Welcome to the 12th in a series of Probate Horror Stories, courtesy of Brown & Crona, LLC. Last month our topic covered what could happen if you use certain wording in your will that leaves part of your estate to unworthy beneficiaries. This month we are discussing the best way to set up your IRA beneficiaries.
Fictional Situation: Jonesy
- 57-year-old widower
- 2 adult children
- Has an updated will
- Has credit card debt and an upside-down mortgage
- Set up an individual retirement account (IRA)
Jonsey had not made the best financial decisions over the course of his life. Despite his poor choices, he did manage to set up an IRA and had created a will to help protect some of his assets.
Unfortunately, Jonsey designated that his estate be the beneficiary of his IRA. While this may sound like a logical move, it actually backfired for his family after his death. Because Jonsey had major credit card debt and an upside-down mortgage in Colorado, during the probate process his creditors were able to pursue their claims by using all of the money Jonsey had in his IRA. His family did not benefit from any of the IRA savings he worked so hard to accumulate. There were also adverse tax consequences which were triggered by Jonsey naming his Estate as the beneficiary of the IRA.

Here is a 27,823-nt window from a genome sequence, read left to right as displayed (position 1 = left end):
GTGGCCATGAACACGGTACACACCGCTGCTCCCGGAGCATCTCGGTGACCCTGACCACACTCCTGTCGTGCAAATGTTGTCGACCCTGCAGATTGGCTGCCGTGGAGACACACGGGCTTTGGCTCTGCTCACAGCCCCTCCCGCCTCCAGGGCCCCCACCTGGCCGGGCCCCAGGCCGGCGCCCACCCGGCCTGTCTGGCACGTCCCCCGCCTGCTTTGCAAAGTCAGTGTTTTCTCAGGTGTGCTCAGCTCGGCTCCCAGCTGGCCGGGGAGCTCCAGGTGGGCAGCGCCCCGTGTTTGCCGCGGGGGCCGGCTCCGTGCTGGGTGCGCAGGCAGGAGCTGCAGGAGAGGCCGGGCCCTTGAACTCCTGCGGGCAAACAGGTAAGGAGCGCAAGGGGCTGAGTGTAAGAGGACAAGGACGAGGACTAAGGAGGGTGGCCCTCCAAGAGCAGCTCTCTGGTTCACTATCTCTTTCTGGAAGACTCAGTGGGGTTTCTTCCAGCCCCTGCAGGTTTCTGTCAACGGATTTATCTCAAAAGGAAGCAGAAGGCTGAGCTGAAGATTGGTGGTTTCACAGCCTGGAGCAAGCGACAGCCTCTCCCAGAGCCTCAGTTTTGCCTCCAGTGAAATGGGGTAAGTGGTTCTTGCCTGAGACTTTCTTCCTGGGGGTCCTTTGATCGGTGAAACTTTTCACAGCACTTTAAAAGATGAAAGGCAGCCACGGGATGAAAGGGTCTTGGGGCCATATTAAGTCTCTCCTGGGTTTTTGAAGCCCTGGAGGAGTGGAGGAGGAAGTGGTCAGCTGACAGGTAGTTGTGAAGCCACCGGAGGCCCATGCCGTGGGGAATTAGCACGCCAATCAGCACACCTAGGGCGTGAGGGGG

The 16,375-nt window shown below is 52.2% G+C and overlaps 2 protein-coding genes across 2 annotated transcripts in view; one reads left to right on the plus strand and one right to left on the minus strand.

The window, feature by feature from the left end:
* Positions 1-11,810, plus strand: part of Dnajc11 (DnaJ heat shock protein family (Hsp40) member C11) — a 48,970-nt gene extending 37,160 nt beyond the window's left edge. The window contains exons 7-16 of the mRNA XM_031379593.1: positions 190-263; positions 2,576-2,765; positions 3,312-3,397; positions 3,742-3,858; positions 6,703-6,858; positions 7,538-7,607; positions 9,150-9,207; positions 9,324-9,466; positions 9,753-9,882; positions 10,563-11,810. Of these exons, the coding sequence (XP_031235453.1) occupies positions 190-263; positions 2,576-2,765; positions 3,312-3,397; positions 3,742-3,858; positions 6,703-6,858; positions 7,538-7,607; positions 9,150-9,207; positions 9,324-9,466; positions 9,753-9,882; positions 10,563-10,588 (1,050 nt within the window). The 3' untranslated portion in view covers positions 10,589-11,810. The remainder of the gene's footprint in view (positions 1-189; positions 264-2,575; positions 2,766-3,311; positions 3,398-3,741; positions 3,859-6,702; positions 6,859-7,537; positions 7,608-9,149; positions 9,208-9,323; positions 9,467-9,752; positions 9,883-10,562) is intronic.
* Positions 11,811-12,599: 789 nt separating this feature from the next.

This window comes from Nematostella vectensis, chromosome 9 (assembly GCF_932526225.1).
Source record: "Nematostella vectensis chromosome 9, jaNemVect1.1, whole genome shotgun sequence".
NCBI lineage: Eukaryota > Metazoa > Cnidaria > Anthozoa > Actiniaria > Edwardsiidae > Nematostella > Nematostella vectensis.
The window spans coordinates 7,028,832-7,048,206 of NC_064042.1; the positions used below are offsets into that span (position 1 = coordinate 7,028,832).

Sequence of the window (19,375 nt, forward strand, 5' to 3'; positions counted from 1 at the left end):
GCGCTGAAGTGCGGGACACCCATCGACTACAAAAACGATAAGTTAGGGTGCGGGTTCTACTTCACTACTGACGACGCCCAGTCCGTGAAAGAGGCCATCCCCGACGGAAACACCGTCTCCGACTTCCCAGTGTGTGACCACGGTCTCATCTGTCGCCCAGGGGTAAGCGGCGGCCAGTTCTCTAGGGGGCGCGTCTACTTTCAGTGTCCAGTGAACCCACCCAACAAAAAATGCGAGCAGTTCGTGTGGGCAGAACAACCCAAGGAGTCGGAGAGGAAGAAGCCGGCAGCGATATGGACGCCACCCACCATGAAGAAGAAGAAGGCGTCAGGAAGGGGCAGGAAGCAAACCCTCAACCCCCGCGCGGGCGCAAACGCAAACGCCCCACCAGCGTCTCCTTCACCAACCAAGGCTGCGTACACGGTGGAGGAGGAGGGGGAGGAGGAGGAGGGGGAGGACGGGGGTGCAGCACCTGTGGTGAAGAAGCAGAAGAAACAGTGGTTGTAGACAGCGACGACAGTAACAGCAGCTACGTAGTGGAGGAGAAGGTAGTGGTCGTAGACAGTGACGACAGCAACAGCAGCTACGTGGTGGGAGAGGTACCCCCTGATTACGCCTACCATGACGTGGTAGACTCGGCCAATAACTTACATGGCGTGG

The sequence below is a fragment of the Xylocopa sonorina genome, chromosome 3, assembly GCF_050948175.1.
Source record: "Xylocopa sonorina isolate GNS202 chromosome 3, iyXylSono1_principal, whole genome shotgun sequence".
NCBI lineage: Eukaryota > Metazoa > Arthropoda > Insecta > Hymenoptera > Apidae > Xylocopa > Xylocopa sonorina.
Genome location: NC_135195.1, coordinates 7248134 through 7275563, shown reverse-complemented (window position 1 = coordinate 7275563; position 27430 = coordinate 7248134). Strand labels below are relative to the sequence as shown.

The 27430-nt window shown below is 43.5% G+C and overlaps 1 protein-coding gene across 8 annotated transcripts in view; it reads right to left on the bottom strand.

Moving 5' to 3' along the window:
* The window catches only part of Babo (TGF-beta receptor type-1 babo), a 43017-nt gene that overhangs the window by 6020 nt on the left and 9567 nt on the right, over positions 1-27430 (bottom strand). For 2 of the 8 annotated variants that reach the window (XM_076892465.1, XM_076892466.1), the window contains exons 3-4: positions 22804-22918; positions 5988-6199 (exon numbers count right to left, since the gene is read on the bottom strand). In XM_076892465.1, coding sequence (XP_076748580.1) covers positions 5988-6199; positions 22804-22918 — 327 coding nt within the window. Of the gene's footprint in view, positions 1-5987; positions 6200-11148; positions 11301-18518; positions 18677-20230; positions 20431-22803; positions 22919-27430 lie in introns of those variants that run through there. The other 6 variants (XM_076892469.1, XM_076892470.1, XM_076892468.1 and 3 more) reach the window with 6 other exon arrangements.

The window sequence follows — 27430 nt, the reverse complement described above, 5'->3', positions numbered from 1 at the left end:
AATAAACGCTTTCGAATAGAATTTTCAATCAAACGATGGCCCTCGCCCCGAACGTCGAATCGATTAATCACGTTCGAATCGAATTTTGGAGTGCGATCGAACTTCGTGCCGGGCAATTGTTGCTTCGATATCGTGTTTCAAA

What Jonesy should have done was to designate one or more individuals as the beneficiary of his IRA. For example, by naming his 2 adult children as equal beneficiaries of his IRA, the money in this account would go directly to his children free and clear. The children would then have several options: keep the IRA as an investment (and stretch their minimum distributions over their lifetimes), liquidate the IRA entirely and pay hefty taxes on those earnings or liquidate the IRA slowly over a 5-year period and pay the appropriate taxes little by little each year.
Because of his debt, Jonesy’s estate will be responsible for paying off creditors. At least his children would have been able to inherit his IRA savings even if they were not able to recoup his full estate if they had been listed as beneficiaries of that IRA.
If you are unsure of the specific ways to protect your estate in Colorado – and your family – in your estate planning documents, contact the Denver will lawyers at Brown & Crona, LLC. A little pre-planning will go a long way to preventing a probate horror story for your family. Contact us at (303) 339-3750 or send us a message online to learn more about how we can help.
Watch for our blog next month for the next installment in our Probate Horror Story Series.